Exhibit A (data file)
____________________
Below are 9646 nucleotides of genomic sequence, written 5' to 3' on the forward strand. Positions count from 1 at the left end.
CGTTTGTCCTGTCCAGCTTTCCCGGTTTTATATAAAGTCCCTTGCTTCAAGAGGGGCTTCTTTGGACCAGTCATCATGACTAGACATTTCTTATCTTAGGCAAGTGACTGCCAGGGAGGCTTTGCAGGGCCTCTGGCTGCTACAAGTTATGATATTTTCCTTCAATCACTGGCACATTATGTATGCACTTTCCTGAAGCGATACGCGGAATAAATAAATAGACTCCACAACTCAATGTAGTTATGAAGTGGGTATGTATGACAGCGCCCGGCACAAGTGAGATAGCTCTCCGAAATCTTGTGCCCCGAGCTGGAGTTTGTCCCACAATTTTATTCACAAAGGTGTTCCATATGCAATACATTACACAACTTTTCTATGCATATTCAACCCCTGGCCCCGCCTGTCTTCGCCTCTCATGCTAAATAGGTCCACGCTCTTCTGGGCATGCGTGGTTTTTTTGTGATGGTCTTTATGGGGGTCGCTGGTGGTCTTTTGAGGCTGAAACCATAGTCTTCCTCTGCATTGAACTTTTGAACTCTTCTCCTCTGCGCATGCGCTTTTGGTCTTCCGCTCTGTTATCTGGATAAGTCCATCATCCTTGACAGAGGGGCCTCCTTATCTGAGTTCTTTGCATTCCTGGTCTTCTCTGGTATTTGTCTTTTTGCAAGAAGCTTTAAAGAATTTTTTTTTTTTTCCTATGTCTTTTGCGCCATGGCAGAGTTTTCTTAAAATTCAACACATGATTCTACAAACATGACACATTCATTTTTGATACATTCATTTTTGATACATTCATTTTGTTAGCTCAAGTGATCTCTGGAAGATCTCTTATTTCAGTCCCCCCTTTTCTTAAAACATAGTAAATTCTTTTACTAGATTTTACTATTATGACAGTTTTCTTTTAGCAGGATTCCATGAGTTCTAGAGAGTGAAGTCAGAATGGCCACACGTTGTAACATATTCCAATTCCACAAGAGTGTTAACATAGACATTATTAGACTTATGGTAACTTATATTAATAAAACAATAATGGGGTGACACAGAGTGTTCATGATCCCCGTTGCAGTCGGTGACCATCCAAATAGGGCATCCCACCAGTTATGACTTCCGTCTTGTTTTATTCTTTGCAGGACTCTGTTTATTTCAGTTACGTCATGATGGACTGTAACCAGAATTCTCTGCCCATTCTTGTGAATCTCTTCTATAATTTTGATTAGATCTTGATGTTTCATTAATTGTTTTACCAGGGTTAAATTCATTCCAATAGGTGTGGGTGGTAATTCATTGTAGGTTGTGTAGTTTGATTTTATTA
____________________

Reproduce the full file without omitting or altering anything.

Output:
Below are 9646 nucleotides of genomic sequence, written 5' to 3' on the forward strand. Positions count from 1 at the left end.
CGTTTGTCCTGTCCAGCTTTCCCGGTTTTATATAAAGTCCCTTGCTTCAAGAGGGGCTTCTTTGGACCAGTCATCATGACTAGACATTTCTTATCTTAGGCAAGTGACTGCCAGGGAGGCTTTGCAGGGCCTCTGGCTGCTACAAGTTATGATATTTTCCTTCAATCACTGGCACATTATGTATGCACTTTCCTGAAGCGATACGCGGAATAAATAAATAGACTCCACAACTCAATGTAGTTATGAAGTGGGTATGTATGACAGCGCCCGGCACAAGTGAGATAGCTCTCCGAAATCTTGTGCCCCGAGCTGGAGTTTGTCCCACAATTTTATTCACAAAGGTGTTCCATATGCAATACATTACACAACTTTTCTATGCATATTCAACCCCTGGCCCCGCCTGTCTTCGCCTCTCATGCTAAATAGGTCCACGCTCTTCTGGGCATGCGTGGTTTTTTTGTGATGGTCTTTATGGGGGTCGCTGGTGGTCTTTTGAGGCTGAAACCATAGTCTTCCTCTGCATTGAACTTTTGAACTCTTCTCCTCTGCGCATGCGCTTTTGGTCTTCCGCTCTGTTATCTGGATAAGTCCATCATCCTTGACAGAGGGGCCTCCTTATCTGAGTTCTTTGCATTCCTGGTCTTCTCTGGTATTTGTCTTTTTGCAAGAAGCTTTAAAGAATTTTTTTTTTTTTCCTATGTCTTTTGCGCCATGGCAGAGTTTTCTTAAAATTCAACACATGATTCTACAAACATGACACATTCATTTTTGATACATTCATTTTTGATACATTCATTTTGTTAGCTCAAGTGATCTCTGGAAGATCTCTTATTTCAGTCCCCCCTTTTCTTAAAACATAGTAAATTCTTTTACTAGATTTTACTATTATGACAGTTTTCTTTTAGCAGGATTCCATGAGTTCTAGAGAGTGAAGTCAGAATGGCCACACGTTGTAACATATTCCAATTCCACAAGAGTGTTAACATAGACATTATTAGACTTATGGTAACTTATATTAATAAAACAATAATGGGGTGACACAGAGTGTTCATGATCCCCGTTGCAGTCGGTGACCATCCAAATAGGGCATCCCACCAGTTATGACTTCCGTCTTGTTTTATTCTTTGCAGGACTCTGTTTATTTCAGTTACGTCATGATGGACTGTAACCAGAATTCTCTGCCCATTCTTGTGAATCTCTTCTATAATTTTGATTAGATCTTGATGTTTCATTAATTGTTTTACCAGGGTTAAATTCATTCCAATAGGTGTGGGTGGTAATTCATTGTAGGTTGTGTAGTTTGATTTTATTA